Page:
Beginning Thursday, hundreds of thousands of college athletes will be able to earn a form of compensation that has been barred for decades by regulations put in place by the NCAA, conferences, schools or a combination of all of them.
It is a major change for college athletics and has sparked concerns about the end of amateurism and potential corruption, particularly on the recruiting trail. Some questions and answers about “NIL,” the shorthand most commonly used for athlete compensation tied to use of their name, image or likeness:
What is NIL compensation?
This is compensation — usually money — earned by college athletes for use of their fame or celebrity, either their name, their image or a likeness of who they are. Examples include being paid for autographs, appearing in an advertisement or providing a social media shoutout. It means that a business can strike a deal with an athlete and pay them to tout their services or product. Athletes are required to notify their schools of NIL arrangements.
Why is it important?
Professional athletes have been able to ink lucrative compensation deals for years, from shoe companies to automakers. College athletes have been barred from doing so under the argument that amateur athletics should remain free of the influences – bad or otherwise – of money. The NCAA has been repeatedly challenged in this area in court and has lost a number of key battles.
How did this come about?
California forced the issue by passing a state law in 2019 that basically bars the NCAA from interfering in athletes earning NIL compensation. Other states quickly followed and before long, the NCAA was facing the possibility of differing rules across the nation – a chaotic situation that many feared would lead to inequities. Laws take effect beginning Thursday in a dozen states, including Alabama, Florida and Texas, but athletes everywhere won’t have to wait for their state to take advantage.
Wait, why not?
The NCAA was supposed to put guidance in place allowing for NIL compensation months ago but things got bogged down after an antitrust warning from the Justice Department. The NCAA was also hoping for a federal law from Congress. With both of those efforts falling short against that July 1 deadline with state laws looming, the NCAA essentially said it is fine for athletes to follow the NIL rules in place in their states, leaving it to their schools to police the activity. In states without a NIL law, athletes don’t have to worry about putting their eligibility at risk for NIL earnings.
Won’t that be chaotic?
It is definitely a situation the NCAA, as the nation’s largest overseer of college athletics with some 460,000 athletes, was hoping to avoid. Some experts believe the market for college athletes is going to take shape slowly and controversies might be settled quietly between athlete and school. But there is the potential for a bit of a feeding frenzy for some athletes, particularly in states with no NIL guidance. Sports agents are also watching developments closely and the lack of uniform rules and regulations is a complicating factor they have to consider.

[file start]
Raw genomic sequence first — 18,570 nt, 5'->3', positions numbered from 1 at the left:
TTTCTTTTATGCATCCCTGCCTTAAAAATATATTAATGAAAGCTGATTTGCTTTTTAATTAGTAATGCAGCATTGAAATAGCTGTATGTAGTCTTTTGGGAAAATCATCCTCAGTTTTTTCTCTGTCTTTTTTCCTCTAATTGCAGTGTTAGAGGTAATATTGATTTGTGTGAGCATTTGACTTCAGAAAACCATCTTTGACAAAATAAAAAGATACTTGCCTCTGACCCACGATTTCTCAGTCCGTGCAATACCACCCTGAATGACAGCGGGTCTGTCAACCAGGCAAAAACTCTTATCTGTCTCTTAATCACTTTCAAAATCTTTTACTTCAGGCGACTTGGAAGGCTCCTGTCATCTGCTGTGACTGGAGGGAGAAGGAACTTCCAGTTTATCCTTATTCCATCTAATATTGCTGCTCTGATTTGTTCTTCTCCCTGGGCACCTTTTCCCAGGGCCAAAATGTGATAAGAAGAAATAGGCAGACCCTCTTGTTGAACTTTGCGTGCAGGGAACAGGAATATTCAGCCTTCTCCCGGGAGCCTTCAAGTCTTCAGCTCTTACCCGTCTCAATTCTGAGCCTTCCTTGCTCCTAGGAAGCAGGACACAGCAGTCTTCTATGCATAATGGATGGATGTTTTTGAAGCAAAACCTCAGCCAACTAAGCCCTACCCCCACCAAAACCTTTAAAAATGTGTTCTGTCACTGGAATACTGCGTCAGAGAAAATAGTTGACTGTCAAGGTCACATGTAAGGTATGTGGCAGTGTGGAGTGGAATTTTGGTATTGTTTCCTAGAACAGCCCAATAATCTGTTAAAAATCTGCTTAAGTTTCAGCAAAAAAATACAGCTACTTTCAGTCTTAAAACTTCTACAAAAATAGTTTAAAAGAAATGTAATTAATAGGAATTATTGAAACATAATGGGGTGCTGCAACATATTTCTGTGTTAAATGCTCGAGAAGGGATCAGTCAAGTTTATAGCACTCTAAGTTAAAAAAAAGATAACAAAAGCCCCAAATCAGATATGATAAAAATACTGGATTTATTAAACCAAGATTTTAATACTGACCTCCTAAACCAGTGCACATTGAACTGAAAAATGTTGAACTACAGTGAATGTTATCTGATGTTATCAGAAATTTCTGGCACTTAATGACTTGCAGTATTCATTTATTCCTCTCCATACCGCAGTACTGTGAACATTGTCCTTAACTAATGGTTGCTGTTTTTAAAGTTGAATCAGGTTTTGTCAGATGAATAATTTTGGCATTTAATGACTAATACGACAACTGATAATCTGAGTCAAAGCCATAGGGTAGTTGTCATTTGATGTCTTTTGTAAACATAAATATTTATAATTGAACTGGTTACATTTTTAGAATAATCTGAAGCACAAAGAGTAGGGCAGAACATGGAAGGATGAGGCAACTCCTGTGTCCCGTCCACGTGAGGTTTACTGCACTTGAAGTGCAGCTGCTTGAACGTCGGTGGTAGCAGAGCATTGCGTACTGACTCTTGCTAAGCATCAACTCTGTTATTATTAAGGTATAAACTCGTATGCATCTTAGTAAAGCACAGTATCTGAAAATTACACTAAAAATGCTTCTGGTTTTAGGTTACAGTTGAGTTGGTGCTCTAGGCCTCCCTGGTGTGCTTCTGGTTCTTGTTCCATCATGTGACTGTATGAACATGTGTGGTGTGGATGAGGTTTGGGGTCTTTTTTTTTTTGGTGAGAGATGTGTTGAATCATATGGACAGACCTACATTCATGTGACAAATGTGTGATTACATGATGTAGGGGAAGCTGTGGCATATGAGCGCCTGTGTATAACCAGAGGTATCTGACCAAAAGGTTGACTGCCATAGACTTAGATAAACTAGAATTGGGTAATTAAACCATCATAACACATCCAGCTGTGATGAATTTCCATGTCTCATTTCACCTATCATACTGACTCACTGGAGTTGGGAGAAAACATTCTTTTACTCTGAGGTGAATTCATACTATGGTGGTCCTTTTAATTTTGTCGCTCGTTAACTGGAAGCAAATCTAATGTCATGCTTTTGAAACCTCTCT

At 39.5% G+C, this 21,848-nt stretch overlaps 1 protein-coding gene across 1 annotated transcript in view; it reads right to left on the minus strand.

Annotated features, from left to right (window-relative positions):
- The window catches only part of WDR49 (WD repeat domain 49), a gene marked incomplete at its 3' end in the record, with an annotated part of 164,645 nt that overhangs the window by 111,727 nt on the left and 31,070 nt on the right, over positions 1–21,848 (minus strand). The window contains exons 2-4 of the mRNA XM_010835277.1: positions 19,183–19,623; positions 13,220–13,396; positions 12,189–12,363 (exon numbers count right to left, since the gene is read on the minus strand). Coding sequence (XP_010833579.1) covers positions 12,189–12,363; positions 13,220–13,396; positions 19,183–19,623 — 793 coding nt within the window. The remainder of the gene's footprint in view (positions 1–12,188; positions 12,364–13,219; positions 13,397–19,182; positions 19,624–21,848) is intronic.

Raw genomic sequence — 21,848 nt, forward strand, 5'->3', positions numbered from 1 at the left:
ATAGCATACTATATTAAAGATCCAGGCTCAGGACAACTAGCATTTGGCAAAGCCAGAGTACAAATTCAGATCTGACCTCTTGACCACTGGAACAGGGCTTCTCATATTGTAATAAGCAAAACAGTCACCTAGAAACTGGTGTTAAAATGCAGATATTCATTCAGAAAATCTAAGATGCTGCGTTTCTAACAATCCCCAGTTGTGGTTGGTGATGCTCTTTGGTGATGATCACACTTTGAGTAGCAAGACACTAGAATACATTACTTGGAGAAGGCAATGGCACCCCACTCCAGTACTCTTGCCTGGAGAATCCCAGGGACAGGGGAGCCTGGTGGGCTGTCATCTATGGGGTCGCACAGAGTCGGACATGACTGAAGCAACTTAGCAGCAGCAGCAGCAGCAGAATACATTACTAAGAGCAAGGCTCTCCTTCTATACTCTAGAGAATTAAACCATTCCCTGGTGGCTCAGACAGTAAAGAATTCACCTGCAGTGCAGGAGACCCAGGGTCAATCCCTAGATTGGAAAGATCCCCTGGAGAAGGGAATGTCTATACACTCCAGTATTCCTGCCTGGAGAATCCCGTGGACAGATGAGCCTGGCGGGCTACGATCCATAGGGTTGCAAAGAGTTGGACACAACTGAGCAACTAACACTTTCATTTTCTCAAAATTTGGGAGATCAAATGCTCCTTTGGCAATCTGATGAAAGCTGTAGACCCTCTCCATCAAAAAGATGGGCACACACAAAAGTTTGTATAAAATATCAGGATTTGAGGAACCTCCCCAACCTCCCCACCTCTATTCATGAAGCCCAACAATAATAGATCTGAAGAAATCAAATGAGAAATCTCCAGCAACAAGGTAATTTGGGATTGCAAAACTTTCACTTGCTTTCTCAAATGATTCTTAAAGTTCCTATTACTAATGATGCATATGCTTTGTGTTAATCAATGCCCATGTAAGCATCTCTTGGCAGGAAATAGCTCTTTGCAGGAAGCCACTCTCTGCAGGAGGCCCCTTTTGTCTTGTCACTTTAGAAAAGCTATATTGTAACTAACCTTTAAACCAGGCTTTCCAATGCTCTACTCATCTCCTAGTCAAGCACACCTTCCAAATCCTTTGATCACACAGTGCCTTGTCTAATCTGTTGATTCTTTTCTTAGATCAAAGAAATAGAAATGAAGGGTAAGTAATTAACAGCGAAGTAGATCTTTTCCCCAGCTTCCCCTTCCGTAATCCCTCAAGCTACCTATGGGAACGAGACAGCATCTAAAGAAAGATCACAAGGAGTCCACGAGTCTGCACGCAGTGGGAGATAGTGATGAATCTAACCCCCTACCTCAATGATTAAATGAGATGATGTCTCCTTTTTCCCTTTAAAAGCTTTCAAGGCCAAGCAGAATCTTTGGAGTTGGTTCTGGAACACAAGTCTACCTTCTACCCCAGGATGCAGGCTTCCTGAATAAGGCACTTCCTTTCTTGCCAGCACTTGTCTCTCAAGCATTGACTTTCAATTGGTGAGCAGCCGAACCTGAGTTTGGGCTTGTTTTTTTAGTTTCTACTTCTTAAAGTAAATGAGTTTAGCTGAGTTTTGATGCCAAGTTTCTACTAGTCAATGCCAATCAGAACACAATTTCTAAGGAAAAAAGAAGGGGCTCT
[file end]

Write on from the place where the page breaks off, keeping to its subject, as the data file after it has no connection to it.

Does this mean athletes can endorse anything?
No, and state laws differ on that topic. In Texas, athletes won’t be allowed to endorse alcohol, tobacco products, e-cigarettes, anabolic steroids, sports betting or a sexually oriented business. But they may be able to endorse, say, a firearm they can legally purchase. It will be up to school compliance officers to figure out where the lines are drawn.
What is a school’s role?
Schools won’t be paying their athletes anything -- it will be third parties -- but they do have oversight of their athletes’ NIL deals. Schools could also object to deals that conflict with existing agreements, i.e., an athlete endorsing a different brand of apparel than the one paying the school to wear its brand. In most cases, athletes won’t be allowed to display school marks or logos while making money off their own celebrity. Schools also cannot broker deals for their athletes, but many have reached agreements with brand facilitators to help educate their athletes. As for boosters, they cannot use NIL deals as recruiting inducements or to compensate an athlete based directly on performance.
The NCAA has been clear that its decision this week to allow something of a wild West show for NIL compensation is an “interim” move until federal legislation or different NCAA rules are in place. It also noted the Supreme Court left in place its governing authority over college athletics and that it remains committed to avoiding ” pay-for-play and improper inducements” tied to recruiting. Still, the NCAA has acknowledged that NIL compensation in some form is here to stay.